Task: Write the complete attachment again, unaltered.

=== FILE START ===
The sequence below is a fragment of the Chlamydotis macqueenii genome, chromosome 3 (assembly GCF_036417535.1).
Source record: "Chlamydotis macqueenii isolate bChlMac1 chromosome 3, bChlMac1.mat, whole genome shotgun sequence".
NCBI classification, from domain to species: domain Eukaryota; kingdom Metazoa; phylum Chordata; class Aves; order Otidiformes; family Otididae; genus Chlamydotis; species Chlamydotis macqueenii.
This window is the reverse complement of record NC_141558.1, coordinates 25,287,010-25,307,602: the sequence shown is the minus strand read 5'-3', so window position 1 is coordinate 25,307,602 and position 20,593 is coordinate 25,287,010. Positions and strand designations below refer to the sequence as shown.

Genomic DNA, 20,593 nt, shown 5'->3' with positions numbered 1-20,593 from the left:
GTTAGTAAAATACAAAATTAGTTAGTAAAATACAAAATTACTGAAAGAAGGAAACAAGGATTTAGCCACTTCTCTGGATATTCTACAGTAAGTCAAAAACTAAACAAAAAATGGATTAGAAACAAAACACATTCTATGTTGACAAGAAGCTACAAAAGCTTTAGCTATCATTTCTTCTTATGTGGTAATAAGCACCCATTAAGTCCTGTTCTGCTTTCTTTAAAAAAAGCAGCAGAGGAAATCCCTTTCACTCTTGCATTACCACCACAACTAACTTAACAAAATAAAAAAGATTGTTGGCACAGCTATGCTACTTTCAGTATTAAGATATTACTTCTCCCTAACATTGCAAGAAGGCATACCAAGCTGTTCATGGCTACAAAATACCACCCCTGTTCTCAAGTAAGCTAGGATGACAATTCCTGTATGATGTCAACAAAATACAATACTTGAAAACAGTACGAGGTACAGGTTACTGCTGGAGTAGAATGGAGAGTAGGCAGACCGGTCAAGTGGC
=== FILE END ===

The sequence below is a fragment of the Chlamydotis macqueenii genome, chromosome 3 (assembly GCF_036417535.1).
Source record: "Chlamydotis macqueenii isolate bChlMac1 chromosome 3, bChlMac1.mat, whole genome shotgun sequence".
NCBI classification, from domain to species: domain Eukaryota; kingdom Metazoa; phylum Chordata; class Aves; order Otidiformes; family Otididae; genus Chlamydotis; species Chlamydotis macqueenii.
This window is the reverse complement of record NC_141558.1, coordinates 25,287,010-25,307,602: the sequence shown is the minus strand read 5'-3', so window position 1 is coordinate 25,307,602 and position 20,593 is coordinate 25,287,010. Positions and strand designations below refer to the sequence as shown.

Genomic DNA, 20,593 nt, shown 5'->3' with positions numbered 1-20,593 from the left:
GTTAGTAAAATACAAAATTAGTTAGTAAAATACAAAATTACTGAAAGAAGGAAACAAGGATTTAGCCACTTCTCTGGATATTCTACAGTAAGTCAAAAACTAAACAAAAAATGGATTAGAAACAAAACACATTCTATGTTGACAAGAAGCTACAAAAGCTTTAGCTATCATTTCTTCTTATGTGGTAATAAGCACCCATTAAGTCCTGTTCTGCTTTCTTTAAAAAAAGCAGCAGAGGAAATCCCTTTCACTCTTGCATTACCACCACAACTAACTTAACAAAATAAAAAAGATTGTTGGCACAGCTATGCTACTTTCAGTATTAAGATATTACTTCTCCCTAACATTGCAAGAAGGCATACCAAGCTGTTCATGGCTACAAAATACCACCCCTGTTCTCAAGTAAGCTAGGATGACAATTCCTGTATGATGTCAACAAAATACAATACTTGAAAACAGTACGAGGTACAGGTTACTGCTGGAGTAGAATGGAGAGTAGGCAGACCGGTCAAGTGGC